J Med Genet. 2013 Jun 26. [Epub ahead of print]
Advancing genetic testing for deafness with genomic technology.
Shearer AE, Black-Ziegelbein EA, Hildebrand MS, Eppsteiner RW, Ravi H, Joshi S, Guiffre AC, Sloan CM, Happe S, Howard SD, Novak B, Deluca AP, Taylor KR, Scheetz TE, Braun TA, Casavant TL, Kimberling WJ, Leproust EM, Smith RJ.
Source1Department of Otolaryngology-Head and Neck Surgery, Molecular Otolaryngology & Renal Research Labs, University of Iowa Hospitals and Clinics, Iowa City, Iowa, USA.
BACKGROUND:Non-syndromic hearing loss (NSHL) is the most common sensory impairment in humans. Until recently its extreme genetic heterogeneity precluded comprehensive genetic testing. Using a platform that couples targeted genomic enrichment (TGE) and massively parallel sequencing (MPS) to sequence all exons of all genes implicated in NSHL, we tested 100 persons with presumed genetic NSHL and in so doing established sequencing requirements for maximum sensitivity and defined MPS quality score metrics that obviate Sanger validation of variants.
METHODS:We examined DNA from 100 sequentially collected probands with presumed genetic NSHL without exclusions due to inheritance, previous genetic testing, or type of hearing loss. We performed TGE using post-capture multiplexing in variable pool sizes followed by Illumina sequencing. We developed a local Galaxy installation on a high performance computing cluster for bioinformatics analysis.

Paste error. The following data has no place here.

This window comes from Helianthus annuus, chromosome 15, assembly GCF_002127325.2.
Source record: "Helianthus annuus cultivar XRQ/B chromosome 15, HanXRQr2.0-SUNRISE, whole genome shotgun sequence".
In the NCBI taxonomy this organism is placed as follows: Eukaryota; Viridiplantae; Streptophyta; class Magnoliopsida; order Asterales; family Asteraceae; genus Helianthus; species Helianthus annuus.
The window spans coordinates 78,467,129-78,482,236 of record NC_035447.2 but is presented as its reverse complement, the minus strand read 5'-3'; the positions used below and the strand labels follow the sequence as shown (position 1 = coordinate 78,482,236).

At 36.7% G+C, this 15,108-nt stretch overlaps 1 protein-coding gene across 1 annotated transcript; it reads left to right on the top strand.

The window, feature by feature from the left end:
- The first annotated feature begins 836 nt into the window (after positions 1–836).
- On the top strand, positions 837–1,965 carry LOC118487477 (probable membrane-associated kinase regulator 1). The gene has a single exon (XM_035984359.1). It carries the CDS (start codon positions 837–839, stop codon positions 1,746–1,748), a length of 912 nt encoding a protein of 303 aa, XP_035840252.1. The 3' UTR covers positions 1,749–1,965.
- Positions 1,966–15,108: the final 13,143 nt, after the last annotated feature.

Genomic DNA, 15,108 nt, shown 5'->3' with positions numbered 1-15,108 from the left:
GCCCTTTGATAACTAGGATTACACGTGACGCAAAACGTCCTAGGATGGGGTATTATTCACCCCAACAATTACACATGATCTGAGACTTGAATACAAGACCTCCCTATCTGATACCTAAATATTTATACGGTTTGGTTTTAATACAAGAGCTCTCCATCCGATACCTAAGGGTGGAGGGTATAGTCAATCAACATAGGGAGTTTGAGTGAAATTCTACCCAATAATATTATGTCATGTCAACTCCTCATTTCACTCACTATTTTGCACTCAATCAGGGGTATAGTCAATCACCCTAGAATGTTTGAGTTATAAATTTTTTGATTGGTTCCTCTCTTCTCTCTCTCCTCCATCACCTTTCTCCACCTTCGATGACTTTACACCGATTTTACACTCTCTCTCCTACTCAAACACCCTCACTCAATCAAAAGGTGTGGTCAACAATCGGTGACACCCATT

RESULTS:To obtain maximum variant sensitivity with this platform 3.2-6.3 million total mapped sequencing reads per sample were required. Quality score analysis showed that Sanger validation was not required for 95% of variants. Our overall diagnostic rate was 42%, but this varied by clinical features from 0% for persons with asymmetric hearing loss to 56% for persons with bilateral autosomal recessive NSHL.
CONCLUSIONS:These findings will direct the use of TGE and MPS strategies for genetic diagnosis for NSHL. Our diagnostic rate highlights the need for further research on genetic deafness focused on novel gene identification and an improved understanding of the role of non-exonic mutations. The unsolved families we have identified provide a valuable resource to address these areas.
KEYWORDS:deafness, hearing loss, massively parallel sequencing, sequence capture, targeted genomic enrichment
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